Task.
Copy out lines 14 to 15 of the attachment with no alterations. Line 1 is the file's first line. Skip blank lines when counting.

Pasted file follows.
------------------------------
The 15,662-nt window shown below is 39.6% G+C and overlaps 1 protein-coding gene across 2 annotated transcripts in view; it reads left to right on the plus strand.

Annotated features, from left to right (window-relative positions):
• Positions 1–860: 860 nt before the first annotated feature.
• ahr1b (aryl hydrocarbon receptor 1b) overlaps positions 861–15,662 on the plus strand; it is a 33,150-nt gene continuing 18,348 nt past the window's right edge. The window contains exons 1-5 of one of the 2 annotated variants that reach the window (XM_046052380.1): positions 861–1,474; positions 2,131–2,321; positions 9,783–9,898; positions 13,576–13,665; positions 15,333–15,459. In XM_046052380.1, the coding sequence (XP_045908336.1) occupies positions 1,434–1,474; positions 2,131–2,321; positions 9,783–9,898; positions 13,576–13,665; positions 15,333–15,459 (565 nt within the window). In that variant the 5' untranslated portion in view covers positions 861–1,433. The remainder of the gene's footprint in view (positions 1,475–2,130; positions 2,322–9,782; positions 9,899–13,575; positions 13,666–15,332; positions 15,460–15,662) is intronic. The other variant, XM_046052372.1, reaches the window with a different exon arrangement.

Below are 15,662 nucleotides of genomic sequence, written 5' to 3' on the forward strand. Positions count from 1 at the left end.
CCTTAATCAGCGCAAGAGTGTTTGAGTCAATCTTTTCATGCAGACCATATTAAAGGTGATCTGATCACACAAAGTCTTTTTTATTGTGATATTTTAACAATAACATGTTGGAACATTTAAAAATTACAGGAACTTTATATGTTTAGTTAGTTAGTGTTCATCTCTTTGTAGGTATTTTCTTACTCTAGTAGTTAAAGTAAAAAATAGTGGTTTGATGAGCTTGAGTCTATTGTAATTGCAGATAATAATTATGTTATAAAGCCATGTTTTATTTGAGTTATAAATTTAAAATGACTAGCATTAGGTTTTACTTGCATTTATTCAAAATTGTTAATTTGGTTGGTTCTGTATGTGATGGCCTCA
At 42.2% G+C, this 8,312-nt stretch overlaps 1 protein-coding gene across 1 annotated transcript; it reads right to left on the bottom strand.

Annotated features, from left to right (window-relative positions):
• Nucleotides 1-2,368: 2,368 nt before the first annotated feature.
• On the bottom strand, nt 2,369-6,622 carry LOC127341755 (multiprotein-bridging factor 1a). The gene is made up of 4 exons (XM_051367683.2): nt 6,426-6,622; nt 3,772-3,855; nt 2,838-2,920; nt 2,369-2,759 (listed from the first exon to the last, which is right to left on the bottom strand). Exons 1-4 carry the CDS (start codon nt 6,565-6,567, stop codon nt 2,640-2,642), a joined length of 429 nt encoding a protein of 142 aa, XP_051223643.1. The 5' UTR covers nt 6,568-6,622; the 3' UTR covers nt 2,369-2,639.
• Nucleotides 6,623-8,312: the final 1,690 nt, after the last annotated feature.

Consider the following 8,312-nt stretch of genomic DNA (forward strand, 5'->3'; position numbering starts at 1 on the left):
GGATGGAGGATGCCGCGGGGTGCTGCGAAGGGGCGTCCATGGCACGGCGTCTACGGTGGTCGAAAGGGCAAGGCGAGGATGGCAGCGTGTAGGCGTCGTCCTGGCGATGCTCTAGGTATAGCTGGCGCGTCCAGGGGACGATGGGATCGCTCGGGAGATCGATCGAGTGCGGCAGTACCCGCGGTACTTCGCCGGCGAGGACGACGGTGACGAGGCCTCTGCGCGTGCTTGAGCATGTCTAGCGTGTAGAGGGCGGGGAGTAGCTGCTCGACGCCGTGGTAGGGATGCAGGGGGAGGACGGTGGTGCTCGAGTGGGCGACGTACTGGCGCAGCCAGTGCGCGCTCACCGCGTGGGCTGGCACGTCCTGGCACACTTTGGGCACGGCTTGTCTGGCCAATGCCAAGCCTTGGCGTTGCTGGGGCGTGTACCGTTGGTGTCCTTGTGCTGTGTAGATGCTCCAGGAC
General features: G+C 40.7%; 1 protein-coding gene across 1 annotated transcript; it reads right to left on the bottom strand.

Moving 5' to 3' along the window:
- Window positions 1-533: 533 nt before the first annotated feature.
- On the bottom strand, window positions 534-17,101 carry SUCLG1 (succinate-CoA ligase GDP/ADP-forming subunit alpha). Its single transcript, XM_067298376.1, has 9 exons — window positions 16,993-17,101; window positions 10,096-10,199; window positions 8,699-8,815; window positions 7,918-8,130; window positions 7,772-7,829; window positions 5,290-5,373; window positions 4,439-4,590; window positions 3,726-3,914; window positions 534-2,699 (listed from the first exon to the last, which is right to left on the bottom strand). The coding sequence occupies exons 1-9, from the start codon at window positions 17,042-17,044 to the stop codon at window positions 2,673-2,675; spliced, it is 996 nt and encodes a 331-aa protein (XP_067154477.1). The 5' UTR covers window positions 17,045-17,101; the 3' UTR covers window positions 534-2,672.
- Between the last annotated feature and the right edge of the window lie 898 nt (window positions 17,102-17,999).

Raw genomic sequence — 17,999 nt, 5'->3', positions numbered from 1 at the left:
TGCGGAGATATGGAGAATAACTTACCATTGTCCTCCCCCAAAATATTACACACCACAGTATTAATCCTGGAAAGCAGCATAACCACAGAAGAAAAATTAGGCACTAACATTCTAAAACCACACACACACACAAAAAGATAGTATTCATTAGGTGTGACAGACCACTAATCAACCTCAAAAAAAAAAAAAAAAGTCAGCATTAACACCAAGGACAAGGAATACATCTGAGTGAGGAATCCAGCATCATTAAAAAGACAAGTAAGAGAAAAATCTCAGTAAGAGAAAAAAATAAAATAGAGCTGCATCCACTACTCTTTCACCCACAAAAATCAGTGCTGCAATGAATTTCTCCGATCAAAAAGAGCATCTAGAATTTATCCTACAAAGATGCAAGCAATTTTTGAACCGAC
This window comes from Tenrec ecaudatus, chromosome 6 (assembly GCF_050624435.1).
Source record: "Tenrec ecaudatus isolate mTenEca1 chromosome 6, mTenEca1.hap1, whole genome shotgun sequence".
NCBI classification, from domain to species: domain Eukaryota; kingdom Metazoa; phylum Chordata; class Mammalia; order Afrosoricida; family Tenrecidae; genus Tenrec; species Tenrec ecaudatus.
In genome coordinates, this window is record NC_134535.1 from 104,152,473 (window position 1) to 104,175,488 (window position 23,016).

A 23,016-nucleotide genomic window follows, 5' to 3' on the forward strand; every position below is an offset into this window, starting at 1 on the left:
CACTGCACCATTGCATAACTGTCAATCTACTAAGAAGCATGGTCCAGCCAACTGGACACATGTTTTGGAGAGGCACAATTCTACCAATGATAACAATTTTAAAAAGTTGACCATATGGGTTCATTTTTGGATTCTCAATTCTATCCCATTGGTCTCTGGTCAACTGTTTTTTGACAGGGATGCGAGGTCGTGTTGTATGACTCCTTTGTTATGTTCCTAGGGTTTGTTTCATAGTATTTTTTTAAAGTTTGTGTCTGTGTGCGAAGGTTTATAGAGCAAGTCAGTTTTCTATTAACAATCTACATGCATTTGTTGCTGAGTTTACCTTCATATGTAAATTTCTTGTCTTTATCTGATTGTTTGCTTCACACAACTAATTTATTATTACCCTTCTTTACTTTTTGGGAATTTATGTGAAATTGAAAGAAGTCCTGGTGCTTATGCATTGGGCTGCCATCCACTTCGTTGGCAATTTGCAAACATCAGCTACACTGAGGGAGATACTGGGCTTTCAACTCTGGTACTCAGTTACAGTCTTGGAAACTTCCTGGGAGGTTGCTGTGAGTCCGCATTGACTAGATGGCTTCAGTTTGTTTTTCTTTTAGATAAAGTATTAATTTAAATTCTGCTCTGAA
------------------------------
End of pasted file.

General features: G+C 40.7%; 1 protein-coding gene across 1 annotated transcript; it reads right to left on the bottom strand.

Moving 5' to 3' along the window: